A group of Chicago Cubs fans paid tribute Saturday night to one of their favorite players, a man who, according to fan Sally Churm, "represents what this country is about, a man with a heart, a man with direction, a man with principles and ideals."

Emil Verban.

You remember Emil, don't you? The slick-fielding second sacker who led the National League in fielding in 1945? The 1947 league leader in fewest strikeouts? The self-proclaimed "double-play artist" who in 1944 topped all second basemen in that category?

Oh, of course! That Emil Verban. The man who spent his best years with the rival St. Louis Cardinals. Who most Cubs fans have never heard of. Who has only one career home run to his credit. Who actually played himself out of a job with the then-pitiful Cubs by leading the league in errors.

"He kind of epitomized the steady, good midwestern work ethic," said Bruce Ladd, founder of the Emil Verban Memorial Society, so named even though Verban is still very much alive.

Ladd, a Motorola lobbyist, formed the society nine years ago when he sent a newspaper article about a former Cubs manager to a group of Illinois friends and fellow Cubophiles. He wrote a brief note along with the clipping, announcing the birth of the Emil Verban Society.

"This organization is not based on the Cubs' greatness," said member Warren Neiman, with commendable understatement.

Asked to describe Verban, member Edward Caplan responded, "You can't describe him. No one remembers him."

Despite Verban's alleged obscurity, (or possibly because of it), the group's membership has mushroomed to 400, including President Reagan, Supreme Court Justices Harry A. Blackmun and John Paul Stevens, and columnist George Will, who served as master of ceremonies at one of the society's "quasi-annual" lunches.

None of the high-profile members appeared at the twilight cocktail party Saturday where about 60 Cubs loyalists, including Verban himself, gathered to discuss, as columnist Will has put it, the only major league team to be named after an infant animal.

Verban, 69, said he's not as impressed with today's players. "I don't attend too much baseball. I get a little perturbed. In our day we never had the opportunity to make the money they're making, not that I have any malice."

Verban remembers a time when pitchers could field and hitters could bunt. Today's hitters, he said, "all go for the home run or nothing."

Verban himself was never one to go for the fences. Curiously enough, his only round-tripper came off legendary back-to-back no-hitter pitcher Johnny Vander Meer. That historic pitch, he remembers, "looked as big as a basketball."

For society members, the Cubs are not a diversion -- they're a bona fide pin-striped obsession.

"I saw every game of the l3-game losing streak," said Ray Galant, referring to the most recent Cub slide, which set a team record for consecutive losses. "You talk about pain. I saw every one. It was masochistic."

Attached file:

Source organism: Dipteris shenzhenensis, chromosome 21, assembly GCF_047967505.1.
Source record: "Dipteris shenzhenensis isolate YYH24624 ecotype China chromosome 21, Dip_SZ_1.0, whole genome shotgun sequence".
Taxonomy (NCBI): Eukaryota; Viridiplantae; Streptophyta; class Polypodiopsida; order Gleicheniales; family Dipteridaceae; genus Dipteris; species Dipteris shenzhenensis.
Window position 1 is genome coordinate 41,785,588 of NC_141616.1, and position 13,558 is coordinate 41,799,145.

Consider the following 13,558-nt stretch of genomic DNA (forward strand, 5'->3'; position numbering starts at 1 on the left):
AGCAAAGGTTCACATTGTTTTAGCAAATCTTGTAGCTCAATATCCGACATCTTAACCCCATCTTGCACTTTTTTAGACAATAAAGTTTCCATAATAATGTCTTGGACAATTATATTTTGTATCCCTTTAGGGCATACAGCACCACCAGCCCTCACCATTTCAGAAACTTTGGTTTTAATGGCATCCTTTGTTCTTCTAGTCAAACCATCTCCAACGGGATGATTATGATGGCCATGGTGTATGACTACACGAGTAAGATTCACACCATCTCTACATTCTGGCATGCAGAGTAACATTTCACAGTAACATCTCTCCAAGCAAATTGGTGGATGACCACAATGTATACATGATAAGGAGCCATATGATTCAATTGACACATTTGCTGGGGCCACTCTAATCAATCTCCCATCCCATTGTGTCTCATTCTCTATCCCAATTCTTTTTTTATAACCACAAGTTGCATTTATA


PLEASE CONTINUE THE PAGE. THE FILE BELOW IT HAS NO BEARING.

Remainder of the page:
For many Verbanites, Cub fealty began with childhood visits to Wrigley Field, cutting school to see opening day, cheering in the bleachers awash in peanuts, popcorn and hot dogs. Said Tom Faber: "It's like the one real constant in my life. Constant frustration."

Cubs fans are storied for their dedication to their team, which has not won a World Series since 1945. This group was no exception. "You want to know how dedicated I am?" asked Randy Lightle. "I got married in July of last year and when my wife asked, 'Where are we going on our honeymoon?' I said, 'Have you ever been to Wrigley Field?' "

So, in his car bearing the license plate message "Cubs '85," Lightle and his bride drove to Chicago to wait in line all day, beginning at 8 a.m., for the privilege to stand in the right field bleachers for the big Cubs-Mets game. They did the same thing the next day.

For Lightle, the honeymoon was terrific. The Cubs swept the series.

During last year's run for the pennant, Ray Galant began frequenting the Hawk and Dove, a Washington bar that shows Cubs games on cable. "I gained 15 pounds watching Cub games and drinking beer," he said.

The Cubs fell one game short of the National League championship, losing the final game of the playoffs to the San Diego Padres. "I stayed in bed the next day," said Jane Winebrenner. "I was sick. They lost. They blew it. They were acting like the old Cubs."

"I was depressed for a week," said Faber, who later whipped a Cubs schedule from his pocket and began discussing dates for the next Cubs-Mets series. Cub fans learn to bounce back.

As the party drew to a close, Ladd made a brief speech in honor of Verban, who is in town for tonight's Cracker Jack Old Timers Baseball Classic.

"I don't know what in the world you say about a player like Emil Verban," Ladd deadpanned, and wandered off oratorically into a recitation of arcane statistical Verbaniana.

After accepting a miniature baseball glove/key chain, Verban, who still lives in Cub Country (Lincoln, Ill.), thanked the society for its hospitality, presented it with a Cubs pillow with needlepoint by his wife, and told his fans he would do his best in the Old Timers game